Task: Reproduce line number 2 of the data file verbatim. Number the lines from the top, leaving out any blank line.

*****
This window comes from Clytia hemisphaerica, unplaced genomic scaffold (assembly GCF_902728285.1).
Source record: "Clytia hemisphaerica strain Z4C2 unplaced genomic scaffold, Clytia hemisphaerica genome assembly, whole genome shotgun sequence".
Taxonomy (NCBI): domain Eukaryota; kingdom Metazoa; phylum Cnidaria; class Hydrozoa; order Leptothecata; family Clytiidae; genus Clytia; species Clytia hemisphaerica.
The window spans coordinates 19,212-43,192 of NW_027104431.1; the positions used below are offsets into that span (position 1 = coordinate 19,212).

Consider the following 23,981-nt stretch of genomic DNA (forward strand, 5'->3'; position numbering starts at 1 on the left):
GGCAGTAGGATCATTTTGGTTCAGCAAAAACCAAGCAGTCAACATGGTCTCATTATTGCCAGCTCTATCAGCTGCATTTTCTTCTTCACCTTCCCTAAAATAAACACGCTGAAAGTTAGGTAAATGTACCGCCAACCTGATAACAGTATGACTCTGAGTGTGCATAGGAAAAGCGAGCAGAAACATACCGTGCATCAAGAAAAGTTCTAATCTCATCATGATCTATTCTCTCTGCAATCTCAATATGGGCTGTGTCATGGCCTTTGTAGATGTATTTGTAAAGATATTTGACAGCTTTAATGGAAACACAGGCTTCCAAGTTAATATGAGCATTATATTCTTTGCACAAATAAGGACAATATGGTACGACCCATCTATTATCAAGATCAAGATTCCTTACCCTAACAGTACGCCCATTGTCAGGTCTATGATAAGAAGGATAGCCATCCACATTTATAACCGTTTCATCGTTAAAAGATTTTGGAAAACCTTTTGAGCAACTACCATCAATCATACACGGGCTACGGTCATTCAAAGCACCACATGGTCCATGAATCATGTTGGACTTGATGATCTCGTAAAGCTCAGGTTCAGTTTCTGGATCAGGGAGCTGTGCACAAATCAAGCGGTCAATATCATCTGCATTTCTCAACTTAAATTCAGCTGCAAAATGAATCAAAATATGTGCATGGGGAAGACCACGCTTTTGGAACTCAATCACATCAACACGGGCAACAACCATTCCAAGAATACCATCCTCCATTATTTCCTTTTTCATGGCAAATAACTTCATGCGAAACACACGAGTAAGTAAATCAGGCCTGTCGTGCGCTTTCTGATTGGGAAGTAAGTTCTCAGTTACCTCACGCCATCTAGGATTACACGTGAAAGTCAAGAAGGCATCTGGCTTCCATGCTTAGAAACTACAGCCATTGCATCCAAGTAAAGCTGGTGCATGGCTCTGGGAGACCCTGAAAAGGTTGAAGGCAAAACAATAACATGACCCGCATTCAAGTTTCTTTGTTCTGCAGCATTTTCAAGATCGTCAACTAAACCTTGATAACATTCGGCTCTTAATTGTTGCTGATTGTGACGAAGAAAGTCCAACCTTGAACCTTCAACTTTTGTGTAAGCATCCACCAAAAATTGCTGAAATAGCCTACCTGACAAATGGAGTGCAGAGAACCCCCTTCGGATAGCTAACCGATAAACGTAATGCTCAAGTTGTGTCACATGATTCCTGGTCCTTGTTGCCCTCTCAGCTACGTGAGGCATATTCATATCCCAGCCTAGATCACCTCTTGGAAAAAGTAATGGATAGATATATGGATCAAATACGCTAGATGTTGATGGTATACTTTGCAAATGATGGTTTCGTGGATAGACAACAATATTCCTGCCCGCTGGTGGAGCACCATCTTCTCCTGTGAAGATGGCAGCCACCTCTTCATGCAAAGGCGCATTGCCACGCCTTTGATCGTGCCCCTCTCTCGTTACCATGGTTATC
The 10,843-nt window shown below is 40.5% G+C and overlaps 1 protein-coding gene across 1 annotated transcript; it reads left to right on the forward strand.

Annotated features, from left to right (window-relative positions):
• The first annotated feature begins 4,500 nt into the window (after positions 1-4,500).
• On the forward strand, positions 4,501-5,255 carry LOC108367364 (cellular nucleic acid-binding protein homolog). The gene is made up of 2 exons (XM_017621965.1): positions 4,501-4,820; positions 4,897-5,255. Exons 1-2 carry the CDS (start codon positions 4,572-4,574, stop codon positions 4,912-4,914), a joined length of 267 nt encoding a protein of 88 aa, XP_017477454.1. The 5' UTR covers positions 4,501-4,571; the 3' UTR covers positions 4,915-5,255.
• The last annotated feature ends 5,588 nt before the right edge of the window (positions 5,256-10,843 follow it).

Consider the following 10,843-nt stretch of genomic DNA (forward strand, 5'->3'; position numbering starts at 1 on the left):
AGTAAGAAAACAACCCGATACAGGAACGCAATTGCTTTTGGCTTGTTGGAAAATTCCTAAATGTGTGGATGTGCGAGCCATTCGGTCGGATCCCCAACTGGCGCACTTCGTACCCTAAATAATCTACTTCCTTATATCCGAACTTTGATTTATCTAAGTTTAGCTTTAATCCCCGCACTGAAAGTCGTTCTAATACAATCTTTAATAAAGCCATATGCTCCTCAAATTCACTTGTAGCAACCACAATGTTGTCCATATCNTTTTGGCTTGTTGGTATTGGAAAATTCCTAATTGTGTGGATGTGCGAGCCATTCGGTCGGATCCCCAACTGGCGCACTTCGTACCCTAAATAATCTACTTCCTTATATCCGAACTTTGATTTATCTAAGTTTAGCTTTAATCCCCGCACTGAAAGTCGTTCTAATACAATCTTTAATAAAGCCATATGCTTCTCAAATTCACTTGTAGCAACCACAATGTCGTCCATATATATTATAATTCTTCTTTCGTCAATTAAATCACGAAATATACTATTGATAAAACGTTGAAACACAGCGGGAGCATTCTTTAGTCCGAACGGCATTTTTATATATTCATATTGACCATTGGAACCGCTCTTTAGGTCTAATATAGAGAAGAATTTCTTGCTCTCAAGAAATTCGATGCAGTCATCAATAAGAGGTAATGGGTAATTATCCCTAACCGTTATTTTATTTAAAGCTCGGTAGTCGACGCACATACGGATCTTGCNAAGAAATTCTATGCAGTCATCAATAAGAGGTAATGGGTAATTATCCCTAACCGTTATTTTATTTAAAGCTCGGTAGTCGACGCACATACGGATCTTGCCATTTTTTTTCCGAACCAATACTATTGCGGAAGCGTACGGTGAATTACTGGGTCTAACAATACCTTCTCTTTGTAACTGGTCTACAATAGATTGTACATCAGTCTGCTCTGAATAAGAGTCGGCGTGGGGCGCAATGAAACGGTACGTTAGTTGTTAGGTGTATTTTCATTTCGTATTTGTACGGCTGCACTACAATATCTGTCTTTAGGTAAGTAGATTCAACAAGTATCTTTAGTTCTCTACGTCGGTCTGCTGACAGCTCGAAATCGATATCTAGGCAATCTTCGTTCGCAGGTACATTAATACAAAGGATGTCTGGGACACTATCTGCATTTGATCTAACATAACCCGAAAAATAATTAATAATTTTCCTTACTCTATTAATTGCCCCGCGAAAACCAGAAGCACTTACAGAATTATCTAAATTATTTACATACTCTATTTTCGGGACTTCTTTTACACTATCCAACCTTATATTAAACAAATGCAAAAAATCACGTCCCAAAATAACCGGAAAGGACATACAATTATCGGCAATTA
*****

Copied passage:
Source record: "Clytia hemisphaerica strain Z4C2 unplaced genomic scaffold, Clytia hemisphaerica genome assembly, whole genome shotgun sequence".